Ixxie Ixxie - 1 year ago 42
Bash Question

Getting bash script to update parent shell's Environment

I am attempting to write a

command line tool that is usable immediately after installation, i.e. in the same shell as its installation script was called. Lets say
(designed for Ubuntu) looks like:

# Get the script's absolute path:
pushd `dirname $0` > /dev/null
popd > /dev/null

# Add lines to bash.bashrc to export the environment variable:
echo "SCRIPT_HOME=${SCRIPTPATH}" >> /etc/bash.bashrc
echo "export SCRIPT_HOME" >> /etc/bash.bashrc

# Create a new command:
cp ${SCRIPTPATH}/newcomm /usr/bin
chmod a+x /usr/bin/newcomm

The idea is that the new command
uses the
environment variable to reference the main script - which is also in

exec "${SCRIPT_HOME}/main-script.sh"

Now, the updated
hasn't been loaded into the parent shell yet. Worse, I cannot
it from within the script - which is running in a child shell. Using
to change
in the parent shell would at best be duct-taping the issue, but even this is impossible. Also note that the installation script needs to be run using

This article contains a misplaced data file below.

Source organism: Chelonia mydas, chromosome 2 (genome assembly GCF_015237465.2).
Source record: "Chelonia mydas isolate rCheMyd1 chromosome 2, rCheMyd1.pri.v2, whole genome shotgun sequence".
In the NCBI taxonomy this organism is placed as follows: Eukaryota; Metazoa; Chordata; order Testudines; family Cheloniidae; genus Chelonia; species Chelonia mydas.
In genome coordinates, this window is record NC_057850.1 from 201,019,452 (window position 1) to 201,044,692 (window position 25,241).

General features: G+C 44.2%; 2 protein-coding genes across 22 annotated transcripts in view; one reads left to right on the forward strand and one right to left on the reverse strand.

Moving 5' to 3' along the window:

so it cannot be called from the parent shell using

It should be possible since package managers like
do it. Is there a robust way to patch up my approach? How is this usually done, and is there a good guide to writing bash installers?

Answer Source

You can't. Neither can apt.

A package manager will instead just write required data/variables to a file, which are read either by the program itself, by a patch to the program, or by a wrapper.

Good examples can be found in /etc/default/*. These are files with variable definitions, and some even helpfully describe where they're sourced from:

$ cat /etc/default/ssh
# Default settings for openssh-server. This file is sourced by /bin/sh from
# /etc/init.d/ssh.

# Options to pass to sshd

You'll notice that none of the options are set in your current shell after installing a package, since programs get them straight from the files in one way or another.